- For chest/neck eschars:
- If respiratory compromise impending or has occurred → escharotomy
Chemical burns: specific measures
- Immediate, copious irrigation of all areas of exposure with water, prior to or on the way to the hospital.
- ↑ Shock, sepsis, and respiratory failure are the most common causes of death following burns (see “Pathophysiology” above).
- Curling ulcers (see )
- Keloid formation, contractures
- Complications of chemical burns
- Complications of electrical burns: arrhythmias, trauma
We list the most important complications. The selection is not exhaustive.
- Definition: damage to the respiratory tract that occurs due to the inhalation of hot smoke and/or noxious gases
- Etiology: inhalation of hot smoke, particles (< 1 μm diameter in size), and/or irritant/noxious gases (e.g., ammonia, chlorine)
- Clinical features
- Inhalation injury should be suspected when any of the following are present:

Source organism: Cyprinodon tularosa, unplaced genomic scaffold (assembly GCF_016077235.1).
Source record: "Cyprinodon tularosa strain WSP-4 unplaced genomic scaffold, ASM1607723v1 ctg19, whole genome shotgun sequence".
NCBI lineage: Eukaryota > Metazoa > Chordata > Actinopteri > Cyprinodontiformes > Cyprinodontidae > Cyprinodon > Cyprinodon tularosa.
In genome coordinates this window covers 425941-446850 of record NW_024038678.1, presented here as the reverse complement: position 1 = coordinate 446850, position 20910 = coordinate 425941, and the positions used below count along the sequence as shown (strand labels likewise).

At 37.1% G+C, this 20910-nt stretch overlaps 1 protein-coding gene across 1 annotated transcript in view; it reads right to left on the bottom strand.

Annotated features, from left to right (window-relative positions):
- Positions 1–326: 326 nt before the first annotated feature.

- In case of suspected inhalation injury, the following additional tests should be performed:
- Bedside respiratory function tests to rule out airway obstruction
- Chest x-ray in order to rule out ARDS
- Carboxyhemoglobin levels
- End-tidal CO2 (ETCO2), serum lactate
- Flexible fiberoptic laryngoscopy: may reveal laryngeal edema
- Flexible fiberoptic bronchoscopy: mucosal erythema and edema, blistering, ulceration and/or soot deposition
- Treatment: intubation and high flow oxygen therapy
- Prognosis: Resolution often occurs spontaneously within 2–3 days.
- Definition: a metabolic phenomenon that can occur in patients with moderate to severe burn injuries and is characterized by an initial hypometabolic phase followed by a hypermetabolic state
- Pathophysiology: An increase in catecholamines, cortisol, and inflammatory cytokines → severe metabolic alterations
- Hypometabolic phase (ebb phase)
- Onset within 48 hours of the burn injury
- Decreased cardiac output, oxygen consumption, and metabolic rate
- Hypermetabolic phase (flow phase)
- Hypometabolic phase (ebb phase)